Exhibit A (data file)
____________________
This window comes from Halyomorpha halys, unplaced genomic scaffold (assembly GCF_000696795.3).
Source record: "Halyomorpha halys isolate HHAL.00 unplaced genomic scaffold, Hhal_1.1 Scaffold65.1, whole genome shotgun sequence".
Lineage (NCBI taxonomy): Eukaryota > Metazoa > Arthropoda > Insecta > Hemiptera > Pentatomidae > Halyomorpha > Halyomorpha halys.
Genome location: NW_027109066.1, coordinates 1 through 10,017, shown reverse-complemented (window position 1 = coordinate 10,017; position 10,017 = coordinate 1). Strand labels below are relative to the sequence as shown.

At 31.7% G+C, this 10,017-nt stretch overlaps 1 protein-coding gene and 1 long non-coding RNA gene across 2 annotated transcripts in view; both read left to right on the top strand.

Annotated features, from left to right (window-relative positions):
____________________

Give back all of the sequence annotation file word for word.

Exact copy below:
This window comes from Halyomorpha halys, unplaced genomic scaffold (assembly GCF_000696795.3).
Source record: "Halyomorpha halys isolate HHAL.00 unplaced genomic scaffold, Hhal_1.1 Scaffold65.1, whole genome shotgun sequence".
Lineage (NCBI taxonomy): Eukaryota > Metazoa > Arthropoda > Insecta > Hemiptera > Pentatomidae > Halyomorpha > Halyomorpha halys.
Genome location: NW_027109066.1, coordinates 1 through 10,017, shown reverse-complemented (window position 1 = coordinate 10,017; position 10,017 = coordinate 1). Strand labels below are relative to the sequence as shown.

At 31.7% G+C, this 10,017-nt stretch overlaps 1 protein-coding gene and 1 long non-coding RNA gene across 2 annotated transcripts in view; both read left to right on the top strand.

Annotated features, from left to right (window-relative positions):